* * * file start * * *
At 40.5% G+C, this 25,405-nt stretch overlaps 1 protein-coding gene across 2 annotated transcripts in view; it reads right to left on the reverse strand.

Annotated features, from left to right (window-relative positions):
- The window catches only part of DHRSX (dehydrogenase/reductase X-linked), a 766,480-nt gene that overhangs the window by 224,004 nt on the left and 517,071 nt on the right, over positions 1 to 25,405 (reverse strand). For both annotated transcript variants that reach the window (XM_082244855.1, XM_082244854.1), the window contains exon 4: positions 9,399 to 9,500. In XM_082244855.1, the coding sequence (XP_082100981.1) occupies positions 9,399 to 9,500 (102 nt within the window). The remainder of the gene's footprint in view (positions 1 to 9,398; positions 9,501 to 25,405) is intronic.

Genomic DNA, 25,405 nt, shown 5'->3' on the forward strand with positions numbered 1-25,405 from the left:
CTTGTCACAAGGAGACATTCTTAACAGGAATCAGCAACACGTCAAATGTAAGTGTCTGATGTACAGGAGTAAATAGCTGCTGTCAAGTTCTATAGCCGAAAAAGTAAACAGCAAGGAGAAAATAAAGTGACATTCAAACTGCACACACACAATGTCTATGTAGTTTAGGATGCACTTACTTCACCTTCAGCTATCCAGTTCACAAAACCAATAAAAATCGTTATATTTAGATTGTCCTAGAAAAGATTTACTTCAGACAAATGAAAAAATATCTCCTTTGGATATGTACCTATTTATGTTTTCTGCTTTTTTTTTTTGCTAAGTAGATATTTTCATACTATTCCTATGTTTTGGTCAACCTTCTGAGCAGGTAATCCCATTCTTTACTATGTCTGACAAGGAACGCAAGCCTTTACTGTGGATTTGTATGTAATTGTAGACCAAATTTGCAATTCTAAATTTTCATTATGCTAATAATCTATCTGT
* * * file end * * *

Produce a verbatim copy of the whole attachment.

At 40.5% G+C, this 25,405-nt stretch overlaps 1 protein-coding gene across 2 annotated transcripts in view; it reads right to left on the reverse strand.

Annotated features, from left to right (window-relative positions):
- The window catches only part of DHRSX (dehydrogenase/reductase X-linked), a 766,480-nt gene that overhangs the window by 224,004 nt on the left and 517,071 nt on the right, over positions 1 to 25,405 (reverse strand). For both annotated transcript variants that reach the window (XM_082244855.1, XM_082244854.1), the window contains exon 4: positions 9,399 to 9,500. In XM_082244855.1, the coding sequence (XP_082100981.1) occupies positions 9,399 to 9,500 (102 nt within the window). The remainder of the gene's footprint in view (positions 1 to 9,398; positions 9,501 to 25,405) is intronic.

Genomic DNA, 25,405 nt, shown 5'->3' on the forward strand with positions numbered 1-25,405 from the left:
CTTGTCACAAGGAGACATTCTTAACAGGAATCAGCAACACGTCAAATGTAAGTGTCTGATGTACAGGAGTAAATAGCTGCTGTCAAGTTCTATAGCCGAAAAAGTAAACAGCAAGGAGAAAATAAAGTGACATTCAAACTGCACACACACAATGTCTATGTAGTTTAGGATGCACTTACTTCACCTTCAGCTATCCAGTTCACAAAACCAATAAAAATCGTTATATTTAGATTGTCCTAGAAAAGATTTACTTCAGACAAATGAAAAAATATCTCCTTTGGATATGTACCTATTTATGTTTTCTGCTTTTTTTTTTTGCTAAGTAGATATTTTCATACTATTCCTATGTTTTGGTCAACCTTCTGAGCAGGTAATCCCATTCTTTACTATGTCTGACAAGGAACGCAAGCCTTTACTGTGGATTTGTATGTAATTGTAGACCAAATTTGCAATTCTAAATTTTCATTATGCTAATAATCTATCTGT